Google announced today that it stopped censoring Google services in China. This is something that many Internet users did not believe they would be doing even though they made it very clear that it was a possibility.
As of today Google Search, Google News and Google Images search are delivering censor free search results to Chinese people.
The google.cn domain has been redirected to google.com.hk, the Google Search engine for Hong Kong.
Users from China mainland are automatically redirected to the Hong Kong search engine which is displayed in simplified Chinese to them.
Google mentioned further that they will carefully monitor the situation as it can very well be that the Chinese government decides to block access to the Google search engine and other Google services in the future.
Users from all over the world can take a look at the new Google China Service Availability page that displays status information about Google Services in China. It will in particularly tell you if Google services such as Google Search, YouTube, Gmail, Blogger or Picasa are accessible, blocked or partially blocked.
The Google service availability page will be updated daily to reflect changes in the availability. It is interesting that Google decided to go forward with it as it surely means that they will lose some money and probably even access to the Chinese market completely.
What's your opinion on the matter? Good or bad move by Google?
Update: Google removed the page indicating the service status in mainland China. It asks users to use the Google Transparency Report service instead which offers information about regions with disruptions among other things.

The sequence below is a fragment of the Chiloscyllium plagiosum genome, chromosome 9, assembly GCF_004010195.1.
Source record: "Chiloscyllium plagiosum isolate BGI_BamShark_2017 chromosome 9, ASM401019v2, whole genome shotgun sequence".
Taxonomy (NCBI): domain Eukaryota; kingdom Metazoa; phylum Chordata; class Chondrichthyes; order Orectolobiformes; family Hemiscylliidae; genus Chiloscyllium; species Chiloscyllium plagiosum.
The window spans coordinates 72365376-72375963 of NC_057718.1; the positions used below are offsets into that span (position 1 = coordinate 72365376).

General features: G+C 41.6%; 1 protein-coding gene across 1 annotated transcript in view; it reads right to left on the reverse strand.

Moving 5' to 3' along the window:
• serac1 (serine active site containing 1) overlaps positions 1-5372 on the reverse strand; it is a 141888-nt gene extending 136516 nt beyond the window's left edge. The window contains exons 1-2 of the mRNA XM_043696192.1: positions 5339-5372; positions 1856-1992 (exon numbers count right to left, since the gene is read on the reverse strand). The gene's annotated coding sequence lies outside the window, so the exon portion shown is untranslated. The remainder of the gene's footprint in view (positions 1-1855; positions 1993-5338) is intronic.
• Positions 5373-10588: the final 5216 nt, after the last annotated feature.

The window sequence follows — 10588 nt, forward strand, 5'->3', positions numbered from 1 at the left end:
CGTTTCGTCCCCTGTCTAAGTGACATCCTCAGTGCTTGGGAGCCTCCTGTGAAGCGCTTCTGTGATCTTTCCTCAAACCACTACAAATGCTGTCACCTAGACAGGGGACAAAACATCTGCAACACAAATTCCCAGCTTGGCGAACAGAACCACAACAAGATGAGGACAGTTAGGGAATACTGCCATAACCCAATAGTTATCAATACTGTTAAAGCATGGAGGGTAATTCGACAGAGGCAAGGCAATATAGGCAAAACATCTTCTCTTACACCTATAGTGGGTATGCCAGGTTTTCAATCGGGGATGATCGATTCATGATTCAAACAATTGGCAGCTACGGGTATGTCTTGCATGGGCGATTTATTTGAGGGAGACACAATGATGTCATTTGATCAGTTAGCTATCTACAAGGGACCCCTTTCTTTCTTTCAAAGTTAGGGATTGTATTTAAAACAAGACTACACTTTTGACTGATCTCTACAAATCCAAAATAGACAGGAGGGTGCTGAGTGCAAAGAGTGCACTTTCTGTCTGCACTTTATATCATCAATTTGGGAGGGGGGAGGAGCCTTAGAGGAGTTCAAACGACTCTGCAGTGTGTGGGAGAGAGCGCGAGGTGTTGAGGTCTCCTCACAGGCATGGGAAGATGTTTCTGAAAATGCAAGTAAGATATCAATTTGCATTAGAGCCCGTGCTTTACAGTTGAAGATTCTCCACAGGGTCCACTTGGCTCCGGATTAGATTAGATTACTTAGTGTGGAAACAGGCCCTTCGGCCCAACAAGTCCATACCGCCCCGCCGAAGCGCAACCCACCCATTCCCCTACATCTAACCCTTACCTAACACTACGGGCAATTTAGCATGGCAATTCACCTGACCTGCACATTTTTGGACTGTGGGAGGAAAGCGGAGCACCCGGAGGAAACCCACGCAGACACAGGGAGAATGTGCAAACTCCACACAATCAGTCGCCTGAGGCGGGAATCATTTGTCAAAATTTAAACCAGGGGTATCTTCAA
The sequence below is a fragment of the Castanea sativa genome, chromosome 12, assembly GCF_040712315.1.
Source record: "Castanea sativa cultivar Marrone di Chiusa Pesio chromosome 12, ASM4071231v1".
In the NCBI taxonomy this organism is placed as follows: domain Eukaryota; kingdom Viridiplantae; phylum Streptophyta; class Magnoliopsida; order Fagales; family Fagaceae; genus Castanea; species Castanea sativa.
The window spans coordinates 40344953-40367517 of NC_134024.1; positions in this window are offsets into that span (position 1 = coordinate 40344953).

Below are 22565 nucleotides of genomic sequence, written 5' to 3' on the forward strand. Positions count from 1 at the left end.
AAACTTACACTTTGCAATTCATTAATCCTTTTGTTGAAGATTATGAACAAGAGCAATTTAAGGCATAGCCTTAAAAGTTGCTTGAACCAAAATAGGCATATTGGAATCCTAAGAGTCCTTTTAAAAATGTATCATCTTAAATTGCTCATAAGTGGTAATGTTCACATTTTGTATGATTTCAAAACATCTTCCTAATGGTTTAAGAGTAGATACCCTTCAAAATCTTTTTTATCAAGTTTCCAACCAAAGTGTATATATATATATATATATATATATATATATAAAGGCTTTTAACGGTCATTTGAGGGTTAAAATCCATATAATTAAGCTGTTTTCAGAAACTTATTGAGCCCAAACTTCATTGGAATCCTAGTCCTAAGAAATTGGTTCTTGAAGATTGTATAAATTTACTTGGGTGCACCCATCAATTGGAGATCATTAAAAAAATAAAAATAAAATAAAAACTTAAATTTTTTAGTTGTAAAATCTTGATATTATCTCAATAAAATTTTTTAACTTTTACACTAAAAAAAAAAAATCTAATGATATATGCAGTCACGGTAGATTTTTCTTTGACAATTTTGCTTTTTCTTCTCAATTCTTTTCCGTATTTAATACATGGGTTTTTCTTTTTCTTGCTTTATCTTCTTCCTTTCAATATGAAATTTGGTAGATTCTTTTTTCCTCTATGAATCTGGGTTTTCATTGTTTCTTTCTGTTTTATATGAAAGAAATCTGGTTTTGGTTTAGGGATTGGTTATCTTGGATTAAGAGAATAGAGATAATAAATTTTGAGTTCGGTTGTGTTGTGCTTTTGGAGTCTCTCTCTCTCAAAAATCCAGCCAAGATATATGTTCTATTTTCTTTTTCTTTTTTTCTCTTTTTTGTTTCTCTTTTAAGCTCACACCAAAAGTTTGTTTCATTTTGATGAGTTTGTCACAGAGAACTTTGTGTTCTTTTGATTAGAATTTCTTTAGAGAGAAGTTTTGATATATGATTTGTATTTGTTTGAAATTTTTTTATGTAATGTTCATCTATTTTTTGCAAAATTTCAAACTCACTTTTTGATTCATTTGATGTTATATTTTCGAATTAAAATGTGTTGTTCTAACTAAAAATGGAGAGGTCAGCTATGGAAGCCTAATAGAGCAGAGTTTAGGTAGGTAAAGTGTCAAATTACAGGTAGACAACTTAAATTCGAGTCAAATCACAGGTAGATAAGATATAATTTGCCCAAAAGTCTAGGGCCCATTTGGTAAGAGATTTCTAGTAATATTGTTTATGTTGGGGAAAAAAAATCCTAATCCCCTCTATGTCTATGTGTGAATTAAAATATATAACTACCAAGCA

The best way to get started is to open this page which links directly to the report about Google operation's in China. You may need to scroll down a bit before the information become available.
Each product is listed with the starting date of the blocking, duration in days, and whether it is still ongoing or ended. Next to it is a graph that indicates activity, and the latest article by major news outlets about the service in China.
Advertising revenue is falling fast across the Internet, and independently-run sites like Ghacks are hit hardest by it. The advertising model in its current form is coming to an end, and we have to find other ways to continue operating this site.
We are committed to keeping our content free and independent, which means no paywalls, no sponsored posts, no annoying ad formats or subscription fees.
If you like our content, and would like to help, please consider making a contribution:
Ghacks is a technology news blog that was founded in 2005 by Martin Brinkmann. It has since then become one of the most popular tech news sites on the Internet with five authors and regular contributions from freelance writers.